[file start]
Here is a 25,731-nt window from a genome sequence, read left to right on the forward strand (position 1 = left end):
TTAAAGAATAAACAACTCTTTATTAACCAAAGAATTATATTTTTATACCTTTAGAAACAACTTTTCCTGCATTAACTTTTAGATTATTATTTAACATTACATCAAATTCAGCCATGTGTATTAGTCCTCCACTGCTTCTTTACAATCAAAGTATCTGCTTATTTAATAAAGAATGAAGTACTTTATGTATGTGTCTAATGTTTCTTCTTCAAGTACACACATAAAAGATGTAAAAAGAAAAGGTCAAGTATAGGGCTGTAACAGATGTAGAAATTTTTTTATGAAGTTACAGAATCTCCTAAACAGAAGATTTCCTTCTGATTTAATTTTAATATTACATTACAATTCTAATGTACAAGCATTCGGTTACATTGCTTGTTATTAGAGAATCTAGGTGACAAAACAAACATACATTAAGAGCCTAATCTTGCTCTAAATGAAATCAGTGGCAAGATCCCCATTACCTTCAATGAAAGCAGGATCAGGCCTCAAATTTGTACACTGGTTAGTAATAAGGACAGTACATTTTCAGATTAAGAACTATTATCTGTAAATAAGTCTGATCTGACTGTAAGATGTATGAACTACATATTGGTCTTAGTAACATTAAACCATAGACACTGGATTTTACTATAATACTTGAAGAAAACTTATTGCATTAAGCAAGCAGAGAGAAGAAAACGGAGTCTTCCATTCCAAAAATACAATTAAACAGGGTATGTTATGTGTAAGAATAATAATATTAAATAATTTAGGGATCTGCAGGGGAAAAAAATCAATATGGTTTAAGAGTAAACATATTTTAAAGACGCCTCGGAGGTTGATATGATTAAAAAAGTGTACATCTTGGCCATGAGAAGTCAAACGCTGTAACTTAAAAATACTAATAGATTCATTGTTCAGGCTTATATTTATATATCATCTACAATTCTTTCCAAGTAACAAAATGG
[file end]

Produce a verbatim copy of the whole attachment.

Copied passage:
Here is a 25,731-nt window from a genome sequence, read left to right on the forward strand (position 1 = left end):
TTAAAGAATAAACAACTCTTTATTAACCAAAGAATTATATTTTTATACCTTTAGAAACAACTTTTCCTGCATTAACTTTTAGATTATTATTTAACATTACATCAAATTCAGCCATGTGTATTAGTCCTCCACTGCTTCTTTACAATCAAAGTATCTGCTTATTTAATAAAGAATGAAGTACTTTATGTATGTGTCTAATGTTTCTTCTTCAAGTACACACATAAAAGATGTAAAAAGAAAAGGTCAAGTATAGGGCTGTAACAGATGTAGAAATTTTTTTATGAAGTTACAGAATCTCCTAAACAGAAGATTTCCTTCTGATTTAATTTTAATATTACATTACAATTCTAATGTACAAGCATTCGGTTACATTGCTTGTTATTAGAGAATCTAGGTGACAAAACAAACATACATTAAGAGCCTAATCTTGCTCTAAATGAAATCAGTGGCAAGATCCCCATTACCTTCAATGAAAGCAGGATCAGGCCTCAAATTTGTACACTGGTTAGTAATAAGGACAGTACATTTTCAGATTAAGAACTATTATCTGTAAATAAGTCTGATCTGACTGTAAGATGTATGAACTACATATTGGTCTTAGTAACATTAAACCATAGACACTGGATTTTACTATAATACTTGAAGAAAACTTATTGCATTAAGCAAGCAGAGAGAAGAAAACGGAGTCTTCCATTCCAAAAATACAATTAAACAGGGTATGTTATGTGTAAGAATAATAATATTAAATAATTTAGGGATCTGCAGGGGAAAAAAATCAATATGGTTTAAGAGTAAACATATTTTAAAGACGCCTCGGAGGTTGATATGATTAAAAAAGTGTACATCTTGGCCATGAGAAGTCAAACGCTGTAACTTAAAAATACTAATAGATTCATTGTTCAGGCTTATATTTATATATCATCTACAATTCTTTCCAAGTAACAAAATGG